where 19th century Boston literary history was made. It is now a Mexican Grille, and as I passed I said to myself, “you need to eat, what better place, and probably not even one tenth of one percent of the people who walk by know how important the firm of Ticknor and Fields, located there, was. You don’t have to be as fanatic as me, but what an appropriate stop for a history and book buff. Going back to the marketplace I got my ticket for the 2PM tour heading north on the Freedom Trail and had time to go upstairs to the Great Hall to enjoy that lecture. The next hour included heading to the North End and Paul Revere’s house and the Old North Church. Originally thinking I was going to do a walking tour of the Freedom Trail by myself, the discovery of what the Park Service provides for free is fantastic, and I am sure they are better history and detail wise than the commercial tours, and I discovered there (and immediately got from the App Store) one of the best tour apps I have ever seen – so go get nps boston).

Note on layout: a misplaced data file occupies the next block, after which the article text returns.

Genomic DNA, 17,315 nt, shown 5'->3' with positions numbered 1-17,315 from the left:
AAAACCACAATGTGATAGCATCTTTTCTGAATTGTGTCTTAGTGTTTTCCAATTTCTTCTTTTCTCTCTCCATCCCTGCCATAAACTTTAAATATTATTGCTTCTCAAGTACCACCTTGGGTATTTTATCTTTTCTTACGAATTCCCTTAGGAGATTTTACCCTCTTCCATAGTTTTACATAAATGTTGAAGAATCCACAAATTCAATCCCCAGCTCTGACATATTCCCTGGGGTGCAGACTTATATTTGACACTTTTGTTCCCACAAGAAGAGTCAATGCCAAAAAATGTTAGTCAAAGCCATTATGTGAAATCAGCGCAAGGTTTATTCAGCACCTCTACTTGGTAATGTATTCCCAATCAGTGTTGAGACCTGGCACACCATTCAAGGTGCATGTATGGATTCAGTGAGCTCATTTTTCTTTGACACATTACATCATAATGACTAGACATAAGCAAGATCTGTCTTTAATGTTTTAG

I decided a tad after 4 to head back to the ship get my laptop and notes and head to the Commodore Club to write, sip chardonnay, and watch the sun settle over Boston. Shortly after 7 we leave port and I will watch. Dinner is 8:30, I may take in the show (ended up passing), but I still need to prepare myself for Bar Harbor and Acadia National Park tomorrow, and also post this tale when there is not as much satellite traffic from onboard. Thanks for reading, and stay tuned, yours, RAY